Culture and heritage

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History in the making

The Broads is a region with a rich and diverse culture. From historic landmarks with fascinating pasts, to the many arts and crafts today, The Broads continues to inspire.

Culture and heritage in the Broads - Horsey Mill
Horsey Mill

One of the defining features of the Broads is the many windmills you’ll see dotted around the landscape. Once used to grind corn or flour, or to provide drainage, many of these have been restored to become popular visitor attractions.

The National Trust-owned, five storey Horsey Windpump is a must for anyone interested in the role these feats of engineering played in shaping the landscape of the Broads. Not to mention the fantastic views that will greet you from the top floor!

St Benet’s Abbey
Culture and heritage in the Broads - St Benet's Abbey
St Benet's Abbey

St Benet’s Abbey was established around 1,000 years ago with the support of King Canute. Once an impressive site with a substantial gatehouse, church and cloisters rising out of the Broads, it is now a ruin and part hidden inside a later windmill.

Owned by the Norfolk Archaeological Trust this impressive ruin evokes over 1,000 years of history. A historic monument and living church, it is still used as a place of pilgrimage and worship today by local communities, and annually during a service conducted by Bishop of Norwich, who retains the role of Abbot of St Benet’s. Whether arriving by boat or on foot, St Benet’s Abbey offers visitors the opportunity to experience the Broads as the monks, pilgrims and traders of old would have done.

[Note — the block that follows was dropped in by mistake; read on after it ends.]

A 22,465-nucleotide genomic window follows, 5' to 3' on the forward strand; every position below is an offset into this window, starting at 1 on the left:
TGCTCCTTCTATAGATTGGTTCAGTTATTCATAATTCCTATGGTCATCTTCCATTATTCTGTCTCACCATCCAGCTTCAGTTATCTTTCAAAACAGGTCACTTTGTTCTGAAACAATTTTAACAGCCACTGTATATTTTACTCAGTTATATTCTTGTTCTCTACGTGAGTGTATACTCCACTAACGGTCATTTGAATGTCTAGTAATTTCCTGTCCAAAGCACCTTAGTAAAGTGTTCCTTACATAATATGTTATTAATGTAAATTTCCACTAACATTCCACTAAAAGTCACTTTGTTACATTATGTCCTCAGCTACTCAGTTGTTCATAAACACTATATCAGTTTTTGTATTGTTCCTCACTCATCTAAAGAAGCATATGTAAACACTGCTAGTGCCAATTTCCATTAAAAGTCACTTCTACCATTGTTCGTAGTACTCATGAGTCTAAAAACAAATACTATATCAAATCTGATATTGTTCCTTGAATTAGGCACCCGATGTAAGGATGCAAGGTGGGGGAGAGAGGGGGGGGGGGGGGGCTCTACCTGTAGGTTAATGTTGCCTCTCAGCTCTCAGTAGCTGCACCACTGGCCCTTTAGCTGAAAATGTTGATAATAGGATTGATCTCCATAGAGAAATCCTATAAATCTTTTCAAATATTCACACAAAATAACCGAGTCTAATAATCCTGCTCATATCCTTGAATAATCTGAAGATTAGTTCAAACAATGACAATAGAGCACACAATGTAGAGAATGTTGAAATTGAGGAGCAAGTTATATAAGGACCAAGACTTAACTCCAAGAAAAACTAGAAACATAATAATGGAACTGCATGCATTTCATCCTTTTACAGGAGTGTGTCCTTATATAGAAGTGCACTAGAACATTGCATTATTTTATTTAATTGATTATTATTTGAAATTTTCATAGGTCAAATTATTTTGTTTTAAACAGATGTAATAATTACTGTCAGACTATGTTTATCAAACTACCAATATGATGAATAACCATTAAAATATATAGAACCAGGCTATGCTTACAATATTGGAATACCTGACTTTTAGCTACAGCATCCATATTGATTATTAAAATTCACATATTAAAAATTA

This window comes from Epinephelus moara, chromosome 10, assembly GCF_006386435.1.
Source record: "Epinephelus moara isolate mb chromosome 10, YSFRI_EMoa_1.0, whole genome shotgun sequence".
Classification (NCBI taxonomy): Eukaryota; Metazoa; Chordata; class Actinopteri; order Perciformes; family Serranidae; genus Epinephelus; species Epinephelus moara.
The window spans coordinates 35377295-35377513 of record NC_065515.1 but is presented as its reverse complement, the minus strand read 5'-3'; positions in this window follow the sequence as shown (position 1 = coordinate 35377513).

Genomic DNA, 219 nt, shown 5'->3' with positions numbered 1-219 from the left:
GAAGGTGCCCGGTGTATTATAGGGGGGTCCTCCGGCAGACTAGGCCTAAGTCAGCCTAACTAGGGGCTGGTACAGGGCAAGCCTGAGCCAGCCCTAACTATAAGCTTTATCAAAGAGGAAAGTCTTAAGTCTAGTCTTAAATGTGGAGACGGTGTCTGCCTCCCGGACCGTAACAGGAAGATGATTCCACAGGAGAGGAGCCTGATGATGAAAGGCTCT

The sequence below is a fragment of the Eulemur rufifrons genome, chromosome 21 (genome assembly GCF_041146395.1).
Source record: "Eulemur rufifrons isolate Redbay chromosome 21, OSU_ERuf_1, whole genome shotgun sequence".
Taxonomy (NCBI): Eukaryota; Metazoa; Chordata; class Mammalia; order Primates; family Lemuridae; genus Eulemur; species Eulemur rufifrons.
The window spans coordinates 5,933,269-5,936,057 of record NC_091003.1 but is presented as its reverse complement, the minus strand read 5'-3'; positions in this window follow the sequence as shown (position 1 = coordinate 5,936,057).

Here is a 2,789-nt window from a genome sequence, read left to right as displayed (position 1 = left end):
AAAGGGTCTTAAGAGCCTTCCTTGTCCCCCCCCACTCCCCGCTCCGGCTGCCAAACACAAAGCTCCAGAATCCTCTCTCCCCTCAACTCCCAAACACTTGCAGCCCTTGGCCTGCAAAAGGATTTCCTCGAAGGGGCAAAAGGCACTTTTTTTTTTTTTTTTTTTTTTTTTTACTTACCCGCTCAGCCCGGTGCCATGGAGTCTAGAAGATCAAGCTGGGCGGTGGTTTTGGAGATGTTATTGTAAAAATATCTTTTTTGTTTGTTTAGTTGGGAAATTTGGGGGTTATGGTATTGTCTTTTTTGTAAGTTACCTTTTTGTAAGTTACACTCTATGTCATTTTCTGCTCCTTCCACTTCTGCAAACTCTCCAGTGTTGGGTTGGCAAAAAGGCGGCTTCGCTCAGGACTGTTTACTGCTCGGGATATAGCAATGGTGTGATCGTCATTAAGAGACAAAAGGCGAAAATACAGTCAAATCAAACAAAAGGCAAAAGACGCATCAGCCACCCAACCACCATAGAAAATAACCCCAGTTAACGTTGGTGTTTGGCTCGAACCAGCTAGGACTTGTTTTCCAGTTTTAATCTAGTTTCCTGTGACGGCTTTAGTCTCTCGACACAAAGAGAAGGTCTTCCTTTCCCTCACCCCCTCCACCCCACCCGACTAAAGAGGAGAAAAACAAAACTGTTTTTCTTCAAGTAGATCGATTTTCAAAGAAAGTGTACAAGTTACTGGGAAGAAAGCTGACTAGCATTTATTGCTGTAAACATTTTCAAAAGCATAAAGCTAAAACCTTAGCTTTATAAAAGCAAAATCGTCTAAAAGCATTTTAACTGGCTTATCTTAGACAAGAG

Somerleyton Hall

The Broads can also help you to step back in time by providing a gateway to some of the most striking stately homes in the country. Suffolk’s Somerleyton Hall not only boasts an immaculately-preserved, Grade II listed Victorian mansion and notable gardens, but also remains a fully working estate – ensuring that its history and grandeur are protected for future generations.


An idyllic town on the river Waveney, Bungay is one of many smaller communities dotted throughout the area that offer a real taste of life on the Broads. Colourful past and thriving present combine, allowing visitors to spend a day exploring local history at the Bungay Museum and the ruins of Bigod’s Castle, or simply enjoying the hustle and bustle of a contemporary market town.

The Two Rivers Trail

The beauty of The Broads has long been an inspiration for artists – creating a thriving arts and crafts scene that’s still going strong today.

The Two Rivers Art trails follows the Ant and Bure rivers – inviting visitors to explore the work of ten artists across six studios. It’s a fantastic way to take in the art and culture of the area, while also offering much to see and do along the route.

Beccles Carnival

With a wide range of local events filling up the calendar, a visit to the Broads offers excitement all year round. As one of many similar events held across the region, Beccles Carnival has been turning this quaint market town into a popular festival spot for over one hundred years. Taking place on the third weekend of every August, it’s the ideal time to visit. Make sure you stay for the Sunday night parade.

University of East Anglia Literary Festival

The tranquillity and beauty of the Broads have also inspired many writers over the years – from the classic children’s books of Arthur Ransome to the crime novels of P.D. James. Norwich’s status as a UNESCO City of Literature reflects the way that the written word has been woven into the fabric of the area. The many literary festivals held throughout the year, in the city and elsewhere, offer a great chance to hear a range of authors reading from their work.